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My Nephew is Going to Israel

 

My nephew is going to Israel for his gap year between high school and college. It has become de rigeur for kids from orthodox Jewish schools to spend a gap year in a yeshiva or seminary (for girls) in Jerusalem, immersing themselves in Jewish studies, Hebrew language, and maybe even the political realities of the Middle East. I wouldn’t want to spend a year in Israel, though, even now. I’m kind of addicted to familiar things. I could manage a week away, maybe ten days, tops. Though even that would strain Cricket’s anxiety disorder to the breaking point. Mine too. I’m impressed by all of these eighteen and nineteen year old kids who have the self-confidence to go to another country for a whole school year.

And the state of peace in Israel is always shaky; flair ups can come at any time. The recent violence at the holy sites could be forgotten by the time my nephew even gets on the plane, or it could grow into a conflagration. Many parents will send their kids to Israel during wars or uprisings. I don’t know why they feel so confident that their children will be safe, but they do.

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This is how I’d feel about it.

 

My nephew probably won’t be visiting a kibbutz, because there aren’t many left. Israel is a tech crazy country with some of the best medical research facilities in the world; it’s not a country of people living on collective farms, picking oranges, anymore. Will the boys get to meet the Palestinians who live on the other side of Jerusalem? Or visit the Knesset (the parliament) to hear arguments from politicians from the many different sides? Or will they spend all of their time studying Talmud and meeting other Jews? Maybe even only other American teens like the ones they grew up with, instead of the Russian or Ethiopian or French or Indian Jews who have found their home in Israel.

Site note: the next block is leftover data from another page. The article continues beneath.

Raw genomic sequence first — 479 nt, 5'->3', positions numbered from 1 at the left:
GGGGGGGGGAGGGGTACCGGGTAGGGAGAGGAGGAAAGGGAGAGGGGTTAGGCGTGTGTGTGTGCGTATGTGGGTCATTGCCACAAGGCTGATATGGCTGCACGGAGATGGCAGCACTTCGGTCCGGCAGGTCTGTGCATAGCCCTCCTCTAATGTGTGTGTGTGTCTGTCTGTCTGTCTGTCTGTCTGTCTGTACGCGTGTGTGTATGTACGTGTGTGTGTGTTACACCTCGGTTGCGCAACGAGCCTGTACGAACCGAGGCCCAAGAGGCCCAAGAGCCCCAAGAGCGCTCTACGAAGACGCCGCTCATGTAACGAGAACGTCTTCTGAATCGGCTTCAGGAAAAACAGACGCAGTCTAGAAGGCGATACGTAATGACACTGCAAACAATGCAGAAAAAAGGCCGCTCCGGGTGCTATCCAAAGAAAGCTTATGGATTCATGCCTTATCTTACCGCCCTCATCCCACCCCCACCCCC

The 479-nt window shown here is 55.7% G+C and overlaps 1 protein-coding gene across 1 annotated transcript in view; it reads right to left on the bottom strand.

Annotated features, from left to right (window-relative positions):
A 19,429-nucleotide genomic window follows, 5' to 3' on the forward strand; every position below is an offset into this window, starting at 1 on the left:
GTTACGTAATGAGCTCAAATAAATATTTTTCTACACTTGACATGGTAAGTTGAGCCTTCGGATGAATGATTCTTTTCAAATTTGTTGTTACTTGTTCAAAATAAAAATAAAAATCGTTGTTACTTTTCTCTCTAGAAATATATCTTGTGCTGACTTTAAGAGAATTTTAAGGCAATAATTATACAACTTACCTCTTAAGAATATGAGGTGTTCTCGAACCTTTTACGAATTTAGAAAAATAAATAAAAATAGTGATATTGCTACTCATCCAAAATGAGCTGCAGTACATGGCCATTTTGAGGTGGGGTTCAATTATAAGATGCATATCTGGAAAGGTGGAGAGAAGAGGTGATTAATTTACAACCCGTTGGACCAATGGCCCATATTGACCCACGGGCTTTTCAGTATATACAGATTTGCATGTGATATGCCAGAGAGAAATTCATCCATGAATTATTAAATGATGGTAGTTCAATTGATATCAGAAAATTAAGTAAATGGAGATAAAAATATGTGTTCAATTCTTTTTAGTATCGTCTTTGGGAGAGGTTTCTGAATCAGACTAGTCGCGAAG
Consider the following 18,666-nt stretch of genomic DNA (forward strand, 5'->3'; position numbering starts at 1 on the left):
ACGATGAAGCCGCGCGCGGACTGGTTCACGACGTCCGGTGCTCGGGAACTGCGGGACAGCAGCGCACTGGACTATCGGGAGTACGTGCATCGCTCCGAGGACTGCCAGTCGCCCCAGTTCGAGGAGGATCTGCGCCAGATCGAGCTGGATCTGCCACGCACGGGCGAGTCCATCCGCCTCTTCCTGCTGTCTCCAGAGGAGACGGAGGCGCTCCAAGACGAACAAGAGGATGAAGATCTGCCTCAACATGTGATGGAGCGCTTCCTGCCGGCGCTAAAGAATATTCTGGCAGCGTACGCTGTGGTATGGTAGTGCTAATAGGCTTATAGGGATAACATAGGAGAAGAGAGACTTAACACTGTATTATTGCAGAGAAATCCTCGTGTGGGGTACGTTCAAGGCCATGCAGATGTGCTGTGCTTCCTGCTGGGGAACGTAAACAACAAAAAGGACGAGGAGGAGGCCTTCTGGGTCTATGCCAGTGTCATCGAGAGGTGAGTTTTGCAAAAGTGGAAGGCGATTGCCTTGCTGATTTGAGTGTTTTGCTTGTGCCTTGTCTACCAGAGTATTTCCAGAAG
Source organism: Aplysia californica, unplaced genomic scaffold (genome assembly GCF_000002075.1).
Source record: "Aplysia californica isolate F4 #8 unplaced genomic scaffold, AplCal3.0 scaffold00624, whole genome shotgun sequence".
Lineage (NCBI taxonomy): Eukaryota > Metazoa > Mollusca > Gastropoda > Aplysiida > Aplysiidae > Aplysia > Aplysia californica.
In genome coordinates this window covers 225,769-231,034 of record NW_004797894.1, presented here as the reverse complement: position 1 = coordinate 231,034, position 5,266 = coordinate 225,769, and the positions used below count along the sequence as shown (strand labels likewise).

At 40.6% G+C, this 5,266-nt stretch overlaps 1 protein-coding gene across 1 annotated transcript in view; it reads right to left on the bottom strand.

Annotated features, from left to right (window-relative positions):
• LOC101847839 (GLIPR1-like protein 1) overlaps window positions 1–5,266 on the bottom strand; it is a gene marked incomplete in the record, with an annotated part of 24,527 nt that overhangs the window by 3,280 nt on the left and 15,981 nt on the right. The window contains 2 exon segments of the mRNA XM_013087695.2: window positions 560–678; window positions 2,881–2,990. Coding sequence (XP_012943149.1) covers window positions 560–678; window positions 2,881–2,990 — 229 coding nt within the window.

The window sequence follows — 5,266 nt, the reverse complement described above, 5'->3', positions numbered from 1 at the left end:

It took me a long time to even dip my toe into the waters of modern Israeli history, and I still can’t say that I fully understand the conflicts and points of view of everyone involved. I know that my support for Israel is tribal rather than logical, but then, I think that’s probably true of everyone, on either side.

I have seen and heard a lot of anti-Israel and anti-Zionist rhetoric recently, and some of it goes over the line into the anti-Semitic language used during the Holocaust. But I have also heard prejudiced arguments and comments from some Jews that are not only unconvincing but disturbingly racist in nature. Smarter and better informed people than me will have to figure it all out and find the compromises that will work. I don’t have answers, or ease, on this issue.

But what I do have is a deep understanding of the need to live somewhere surrounded by people who are like you. I grew up going to Jewish schools where we could each be who we were – the athlete, the musician, the artist, the brain, the druggy – and not be defined by everyone around us as “the Jew.”

I am an American Jew, though. America is my country, my home. This is where my family is, where my dogs are, living and dead. It would be nice to visit Israel, though, and see how it feels to be one among many, and no longer in a minority, surrounded by my people’s history, deep in the ground under my feet.